Most people after a city break in Sicily don’t look beyond famous faces like Syracuse and Palermo – but that’s where they’re missing a trick.

Noto retreats back from the south-east coast of Sicily, where vineyards and orchards squeeze between low hills. It’s got ancient roots, but rather than offering a sailor’s knot of alleys and churches, you get a tilting hilltop grid laid with wide boulevards, pristine piazzas, golden palazzos and domed churches.

That’s all down to a 17th-century earthquake that prompted a redesign by architects like Rosario Gagliardi. Noto Cathedral was one of his creations – an ode to a very Sicilian style of Baroque (expect lots of scrolls and balconies).

Walk down the main boulevard, Corso Vittorio Emanuele, and you’ll pass sandstone buildings that look like they’re permanently in golden hour mode. It’s no wonder UNESCO included the city on its World Heritage list.
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Start planning your Citalia holiday by getting in touch with one of our Personal Travel Planners.

Lines open: Monday to Saturday 09:00 to 17:30, Bank Holidays 10:00 to 16:00.

Handpicked hotels in Noto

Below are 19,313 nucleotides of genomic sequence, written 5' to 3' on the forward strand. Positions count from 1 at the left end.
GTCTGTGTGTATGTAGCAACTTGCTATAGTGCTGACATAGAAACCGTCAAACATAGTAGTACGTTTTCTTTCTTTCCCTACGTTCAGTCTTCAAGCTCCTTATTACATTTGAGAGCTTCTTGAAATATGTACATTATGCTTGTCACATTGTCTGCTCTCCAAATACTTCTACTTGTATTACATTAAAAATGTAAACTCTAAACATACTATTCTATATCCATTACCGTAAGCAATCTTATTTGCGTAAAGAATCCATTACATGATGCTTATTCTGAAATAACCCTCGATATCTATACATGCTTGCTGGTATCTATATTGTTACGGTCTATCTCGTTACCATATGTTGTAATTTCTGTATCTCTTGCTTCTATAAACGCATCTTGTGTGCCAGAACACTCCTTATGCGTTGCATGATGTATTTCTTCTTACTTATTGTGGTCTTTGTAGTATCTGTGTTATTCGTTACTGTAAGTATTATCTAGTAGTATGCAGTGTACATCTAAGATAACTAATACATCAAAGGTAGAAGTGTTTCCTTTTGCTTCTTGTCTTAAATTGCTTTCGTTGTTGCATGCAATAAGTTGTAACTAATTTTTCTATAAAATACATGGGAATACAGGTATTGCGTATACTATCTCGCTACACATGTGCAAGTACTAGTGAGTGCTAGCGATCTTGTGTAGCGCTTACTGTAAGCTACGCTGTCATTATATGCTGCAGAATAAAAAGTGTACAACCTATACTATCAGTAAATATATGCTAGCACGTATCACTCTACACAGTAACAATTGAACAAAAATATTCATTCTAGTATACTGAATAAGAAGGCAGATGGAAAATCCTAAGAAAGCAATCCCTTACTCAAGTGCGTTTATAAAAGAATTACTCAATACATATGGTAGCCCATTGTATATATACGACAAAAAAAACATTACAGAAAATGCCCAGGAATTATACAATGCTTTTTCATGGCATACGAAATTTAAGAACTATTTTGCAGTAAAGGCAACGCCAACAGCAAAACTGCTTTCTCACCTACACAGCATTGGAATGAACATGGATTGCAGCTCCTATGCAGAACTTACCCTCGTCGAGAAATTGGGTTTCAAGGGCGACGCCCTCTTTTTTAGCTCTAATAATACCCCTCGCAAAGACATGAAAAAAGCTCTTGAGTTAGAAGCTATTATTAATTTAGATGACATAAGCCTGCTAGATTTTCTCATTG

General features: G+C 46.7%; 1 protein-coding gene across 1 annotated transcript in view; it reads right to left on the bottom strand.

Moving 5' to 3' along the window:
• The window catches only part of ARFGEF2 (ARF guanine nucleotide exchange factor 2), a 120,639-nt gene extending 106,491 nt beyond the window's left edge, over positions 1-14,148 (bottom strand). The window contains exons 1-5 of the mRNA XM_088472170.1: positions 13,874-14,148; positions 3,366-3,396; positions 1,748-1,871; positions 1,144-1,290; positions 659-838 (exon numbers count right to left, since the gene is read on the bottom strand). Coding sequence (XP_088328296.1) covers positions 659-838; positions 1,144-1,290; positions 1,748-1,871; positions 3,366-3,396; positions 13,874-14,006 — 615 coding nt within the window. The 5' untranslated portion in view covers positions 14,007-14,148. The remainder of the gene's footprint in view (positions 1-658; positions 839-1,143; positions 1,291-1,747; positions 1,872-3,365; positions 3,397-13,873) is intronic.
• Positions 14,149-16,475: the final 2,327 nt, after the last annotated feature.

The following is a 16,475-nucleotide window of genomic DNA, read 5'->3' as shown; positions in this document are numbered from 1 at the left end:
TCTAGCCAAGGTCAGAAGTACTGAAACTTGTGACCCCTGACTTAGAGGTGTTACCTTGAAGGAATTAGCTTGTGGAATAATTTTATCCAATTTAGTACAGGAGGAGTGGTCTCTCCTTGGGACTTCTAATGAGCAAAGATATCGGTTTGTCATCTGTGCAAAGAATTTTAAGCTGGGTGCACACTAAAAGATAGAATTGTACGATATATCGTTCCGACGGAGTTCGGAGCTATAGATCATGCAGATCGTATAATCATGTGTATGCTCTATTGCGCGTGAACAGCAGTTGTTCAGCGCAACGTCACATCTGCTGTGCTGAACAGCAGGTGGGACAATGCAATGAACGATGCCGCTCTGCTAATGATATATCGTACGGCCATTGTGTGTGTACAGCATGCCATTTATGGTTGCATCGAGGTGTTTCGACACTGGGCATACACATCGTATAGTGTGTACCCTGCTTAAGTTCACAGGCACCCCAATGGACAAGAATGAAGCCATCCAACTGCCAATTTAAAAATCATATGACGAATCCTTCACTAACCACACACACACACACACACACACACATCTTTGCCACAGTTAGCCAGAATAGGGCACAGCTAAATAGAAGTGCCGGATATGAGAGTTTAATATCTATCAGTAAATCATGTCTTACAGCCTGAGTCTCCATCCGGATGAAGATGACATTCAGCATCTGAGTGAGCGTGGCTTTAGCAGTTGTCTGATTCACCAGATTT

Discover the real Noto while staying in one of our carefully selected hotels

Flight Information

Flights from the UK to Sicily arrive into Palermo (PMO), Catania (CTA) or Comiso (CIY) airports. Flights to Palermo are available from London Gatwick and London Stansted and take approximately 2 hours 50 minutes, while flights to Catania depart from Birmingham, London Gatwick, London Luton and Manchester and take approximately 3 hours. Flights to Comiso depart from London Stansted and take approximately 3 hours 15 minutes.

When to go

Thanks to its southerly location, Sicily enjoys mild temperatures all year round. Spring and autumn are both lovely times to visit, with temperatures in the high teens and early 20s (although up in the hills and on the slopes of Mount Etna it can be significantly cooler). In summer, you can expect temperatures in the high 20s – perfect for spending time on the island's beautiful beaches. 

Visa Information

At the current time, British citizens do not require a visa to visit Italy.


Whilst tipping isn’t embedded into Italian culture it is always appreciated as an acknowledgement of good service. Nowadays people generally round up a bill in a bar or cafe and leave 5-10% extra on a restaurant bill. Taxi bills are usually also rounded up.
On guided tours/excursions, it is customary to leave a token of appreciation for the driver and guide.
On small group escorted tours, it is customary to leave a token of appreciation for the driver and guide at the end of the tour.

Introduction to languages

The official language of Italy is Italian. English is widely spoken too, so getting by is easy.

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